While I disagree with archaeological blogger, David Gill, on many points, I do agree with his limitation of the term "stolen" to:
objects stolen from a museum;
objects stolen from archaeological stores or similar holding areas;
objects stolen from a private collection;
objects stolen from a monument at a recorded archaeological site.
Unfortunately, others [including some U.S. Courts] have also used the term "stolen" to refer to artifacts removed from the ground outside recorded archaeological sites, under circumstances that may violate a source country's patrimony laws. See: http://www.archaeological.org/media/docs/AIA%20Frequently%20Asked%20Questions.doc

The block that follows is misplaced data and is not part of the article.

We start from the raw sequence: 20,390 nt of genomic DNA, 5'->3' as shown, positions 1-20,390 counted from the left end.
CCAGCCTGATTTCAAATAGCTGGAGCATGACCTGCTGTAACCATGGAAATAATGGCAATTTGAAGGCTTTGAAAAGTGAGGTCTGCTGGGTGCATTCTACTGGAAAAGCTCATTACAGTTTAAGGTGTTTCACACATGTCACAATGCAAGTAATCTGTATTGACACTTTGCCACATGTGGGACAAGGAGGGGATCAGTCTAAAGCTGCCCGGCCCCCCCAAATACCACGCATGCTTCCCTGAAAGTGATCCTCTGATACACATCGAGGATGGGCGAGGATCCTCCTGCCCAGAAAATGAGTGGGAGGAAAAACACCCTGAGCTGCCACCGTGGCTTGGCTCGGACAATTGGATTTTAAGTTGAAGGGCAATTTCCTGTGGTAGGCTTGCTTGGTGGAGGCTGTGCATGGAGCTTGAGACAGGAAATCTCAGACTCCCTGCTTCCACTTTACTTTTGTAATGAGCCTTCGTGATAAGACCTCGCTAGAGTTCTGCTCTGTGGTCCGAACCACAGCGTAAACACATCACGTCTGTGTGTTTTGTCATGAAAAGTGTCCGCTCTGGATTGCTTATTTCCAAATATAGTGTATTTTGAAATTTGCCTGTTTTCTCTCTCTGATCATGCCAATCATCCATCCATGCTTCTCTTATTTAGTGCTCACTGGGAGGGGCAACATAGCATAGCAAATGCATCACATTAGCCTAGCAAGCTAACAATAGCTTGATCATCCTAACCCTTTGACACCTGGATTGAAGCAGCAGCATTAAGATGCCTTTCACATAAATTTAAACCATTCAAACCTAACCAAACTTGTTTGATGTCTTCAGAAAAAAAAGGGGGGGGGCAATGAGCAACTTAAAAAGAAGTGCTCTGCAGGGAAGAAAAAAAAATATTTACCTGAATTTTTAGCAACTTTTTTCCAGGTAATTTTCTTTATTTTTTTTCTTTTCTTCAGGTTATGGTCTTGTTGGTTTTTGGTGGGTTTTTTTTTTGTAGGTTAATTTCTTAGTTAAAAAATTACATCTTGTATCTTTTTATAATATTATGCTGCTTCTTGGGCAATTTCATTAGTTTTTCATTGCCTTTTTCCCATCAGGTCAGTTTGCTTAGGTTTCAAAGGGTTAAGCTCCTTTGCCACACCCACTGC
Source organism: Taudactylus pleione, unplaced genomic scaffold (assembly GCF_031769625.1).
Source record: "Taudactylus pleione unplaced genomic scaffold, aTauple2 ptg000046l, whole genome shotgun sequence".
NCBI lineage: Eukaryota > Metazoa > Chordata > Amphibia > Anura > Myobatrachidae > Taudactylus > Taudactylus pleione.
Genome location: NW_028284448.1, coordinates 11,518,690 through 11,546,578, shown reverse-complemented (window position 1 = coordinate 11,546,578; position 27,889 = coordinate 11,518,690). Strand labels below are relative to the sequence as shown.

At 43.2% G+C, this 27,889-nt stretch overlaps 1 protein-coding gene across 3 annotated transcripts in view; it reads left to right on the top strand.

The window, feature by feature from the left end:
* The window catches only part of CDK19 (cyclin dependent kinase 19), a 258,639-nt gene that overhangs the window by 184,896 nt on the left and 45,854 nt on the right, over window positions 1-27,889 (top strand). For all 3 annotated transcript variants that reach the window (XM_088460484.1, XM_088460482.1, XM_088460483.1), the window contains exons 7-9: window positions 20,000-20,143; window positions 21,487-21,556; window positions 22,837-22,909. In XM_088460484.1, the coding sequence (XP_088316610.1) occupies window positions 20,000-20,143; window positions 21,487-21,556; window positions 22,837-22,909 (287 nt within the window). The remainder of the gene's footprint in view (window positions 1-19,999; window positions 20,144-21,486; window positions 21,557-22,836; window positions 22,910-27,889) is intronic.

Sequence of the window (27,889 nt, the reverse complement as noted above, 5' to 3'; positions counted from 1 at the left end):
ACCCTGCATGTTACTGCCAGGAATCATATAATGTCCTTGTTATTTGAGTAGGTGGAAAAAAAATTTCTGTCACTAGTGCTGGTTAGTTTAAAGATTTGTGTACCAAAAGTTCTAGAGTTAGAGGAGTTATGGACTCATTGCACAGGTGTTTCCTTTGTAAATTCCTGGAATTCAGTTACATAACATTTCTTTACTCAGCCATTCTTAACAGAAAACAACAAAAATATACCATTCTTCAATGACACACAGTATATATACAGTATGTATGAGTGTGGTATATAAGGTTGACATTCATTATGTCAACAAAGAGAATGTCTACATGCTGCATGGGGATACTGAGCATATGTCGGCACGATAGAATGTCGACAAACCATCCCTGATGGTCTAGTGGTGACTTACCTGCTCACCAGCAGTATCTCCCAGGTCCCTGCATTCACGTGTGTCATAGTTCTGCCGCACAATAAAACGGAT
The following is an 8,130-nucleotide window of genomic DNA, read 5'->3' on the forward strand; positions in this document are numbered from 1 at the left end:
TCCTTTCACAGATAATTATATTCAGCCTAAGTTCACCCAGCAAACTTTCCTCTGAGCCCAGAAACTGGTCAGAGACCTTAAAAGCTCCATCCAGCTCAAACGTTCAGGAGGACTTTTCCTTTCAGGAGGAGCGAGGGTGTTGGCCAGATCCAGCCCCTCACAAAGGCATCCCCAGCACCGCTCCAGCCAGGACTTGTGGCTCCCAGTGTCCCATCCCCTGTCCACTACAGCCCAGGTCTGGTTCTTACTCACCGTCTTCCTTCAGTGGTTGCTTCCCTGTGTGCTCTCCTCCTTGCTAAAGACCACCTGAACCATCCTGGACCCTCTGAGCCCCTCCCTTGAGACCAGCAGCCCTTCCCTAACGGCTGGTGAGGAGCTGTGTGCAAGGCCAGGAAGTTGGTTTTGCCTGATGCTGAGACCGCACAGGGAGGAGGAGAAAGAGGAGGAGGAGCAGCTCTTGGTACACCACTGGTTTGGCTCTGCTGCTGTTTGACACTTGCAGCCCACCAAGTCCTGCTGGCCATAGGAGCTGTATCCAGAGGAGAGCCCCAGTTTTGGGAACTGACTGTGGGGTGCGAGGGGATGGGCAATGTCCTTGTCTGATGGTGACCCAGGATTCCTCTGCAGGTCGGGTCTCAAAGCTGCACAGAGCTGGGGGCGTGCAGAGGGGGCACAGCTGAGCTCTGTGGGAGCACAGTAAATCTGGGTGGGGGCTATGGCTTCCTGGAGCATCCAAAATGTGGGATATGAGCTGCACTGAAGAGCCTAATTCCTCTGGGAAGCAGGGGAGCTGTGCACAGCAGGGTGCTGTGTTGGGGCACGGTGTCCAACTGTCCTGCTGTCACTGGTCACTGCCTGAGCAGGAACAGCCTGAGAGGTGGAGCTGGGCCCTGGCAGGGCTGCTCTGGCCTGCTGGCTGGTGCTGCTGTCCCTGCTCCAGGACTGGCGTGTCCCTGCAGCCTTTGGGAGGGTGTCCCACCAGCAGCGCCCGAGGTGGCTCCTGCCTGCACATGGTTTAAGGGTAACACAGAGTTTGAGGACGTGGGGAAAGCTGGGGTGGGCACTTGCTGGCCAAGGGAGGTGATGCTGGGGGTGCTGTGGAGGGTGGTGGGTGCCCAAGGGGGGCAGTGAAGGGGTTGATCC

In addition, one suspects that some even consider artifacts to be "stolen," if they leave a source country without an export permit. See: http://culturalpropertyobserver.blogspot.com/search?q=Sisto
I suspect most collectors would also agree with Gill's definition, and share my concern about the expansion of the meaning of the term "stolen" in the cultural property debate.